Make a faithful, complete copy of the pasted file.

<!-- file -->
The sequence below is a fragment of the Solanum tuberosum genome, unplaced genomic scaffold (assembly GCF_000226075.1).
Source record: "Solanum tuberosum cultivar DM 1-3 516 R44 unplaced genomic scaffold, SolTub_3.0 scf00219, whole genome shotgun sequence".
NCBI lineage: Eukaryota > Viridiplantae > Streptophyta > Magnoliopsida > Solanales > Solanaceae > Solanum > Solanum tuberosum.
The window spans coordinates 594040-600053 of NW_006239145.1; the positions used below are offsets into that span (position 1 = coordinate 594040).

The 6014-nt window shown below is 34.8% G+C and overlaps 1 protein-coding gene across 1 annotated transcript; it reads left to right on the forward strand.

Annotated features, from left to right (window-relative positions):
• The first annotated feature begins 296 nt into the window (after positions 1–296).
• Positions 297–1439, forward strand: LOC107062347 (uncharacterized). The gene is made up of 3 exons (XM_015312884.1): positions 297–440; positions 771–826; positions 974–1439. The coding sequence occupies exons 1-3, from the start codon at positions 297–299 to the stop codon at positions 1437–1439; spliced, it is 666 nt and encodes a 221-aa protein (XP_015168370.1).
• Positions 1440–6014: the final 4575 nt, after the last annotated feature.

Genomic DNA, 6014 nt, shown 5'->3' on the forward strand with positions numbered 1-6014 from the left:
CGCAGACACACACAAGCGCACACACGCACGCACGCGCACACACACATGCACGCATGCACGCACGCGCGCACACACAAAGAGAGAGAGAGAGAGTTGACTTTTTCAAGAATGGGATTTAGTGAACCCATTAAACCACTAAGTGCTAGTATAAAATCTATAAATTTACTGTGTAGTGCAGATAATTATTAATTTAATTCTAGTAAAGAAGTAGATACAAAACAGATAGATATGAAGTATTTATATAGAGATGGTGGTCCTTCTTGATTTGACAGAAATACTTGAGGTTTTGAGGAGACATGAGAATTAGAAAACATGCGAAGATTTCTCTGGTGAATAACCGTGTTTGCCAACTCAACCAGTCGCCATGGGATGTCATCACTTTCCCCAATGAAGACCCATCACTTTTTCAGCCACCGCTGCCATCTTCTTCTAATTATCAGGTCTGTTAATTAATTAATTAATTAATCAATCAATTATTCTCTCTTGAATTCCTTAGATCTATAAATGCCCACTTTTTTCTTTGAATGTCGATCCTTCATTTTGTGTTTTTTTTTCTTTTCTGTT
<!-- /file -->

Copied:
The sequence below is a fragment of the Solanum tuberosum genome, unplaced genomic scaffold (assembly GCF_000226075.1).
Source record: "Solanum tuberosum cultivar DM 1-3 516 R44 unplaced genomic scaffold, SolTub_3.0 scf00219, whole genome shotgun sequence".
NCBI lineage: Eukaryota > Viridiplantae > Streptophyta > Magnoliopsida > Solanales > Solanaceae > Solanum > Solanum tuberosum.
The window spans coordinates 594040-600053 of NW_006239145.1; the positions used below are offsets into that span (position 1 = coordinate 594040).

The 6014-nt window shown below is 34.8% G+C and overlaps 1 protein-coding gene across 1 annotated transcript; it reads left to right on the forward strand.

Annotated features, from left to right (window-relative positions):
• The first annotated feature begins 296 nt into the window (after positions 1–296).
• Positions 297–1439, forward strand: LOC107062347 (uncharacterized). The gene is made up of 3 exons (XM_015312884.1): positions 297–440; positions 771–826; positions 974–1439. The coding sequence occupies exons 1-3, from the start codon at positions 297–299 to the stop codon at positions 1437–1439; spliced, it is 666 nt and encodes a 221-aa protein (XP_015168370.1).
• Positions 1440–6014: the final 4575 nt, after the last annotated feature.

Genomic DNA, 6014 nt, shown 5'->3' on the forward strand with positions numbered 1-6014 from the left:
CGCAGACACACACAAGCGCACACACGCACGCACGCGCACACACACATGCACGCATGCACGCACGCGCGCACACACAAAGAGAGAGAGAGAGAGTTGACTTTTTCAAGAATGGGATTTAGTGAACCCATTAAACCACTAAGTGCTAGTATAAAATCTATAAATTTACTGTGTAGTGCAGATAATTATTAATTTAATTCTAGTAAAGAAGTAGATACAAAACAGATAGATATGAAGTATTTATATAGAGATGGTGGTCCTTCTTGATTTGACAGAAATACTTGAGGTTTTGAGGAGACATGAGAATTAGAAAACATGCGAAGATTTCTCTGGTGAATAACCGTGTTTGCCAACTCAACCAGTCGCCATGGGATGTCATCACTTTCCCCAATGAAGACCCATCACTTTTTCAGCCACCGCTGCCATCTTCTTCTAATTATCAGGTCTGTTAATTAATTAATTAATTAATCAATCAATTATTCTCTCTTGAATTCCTTAGATCTATAAATGCCCACTTTTTTCTTTGAATGTCGATCCTTCATTTTGTGTTTTTTTTTCTTTTCTGTT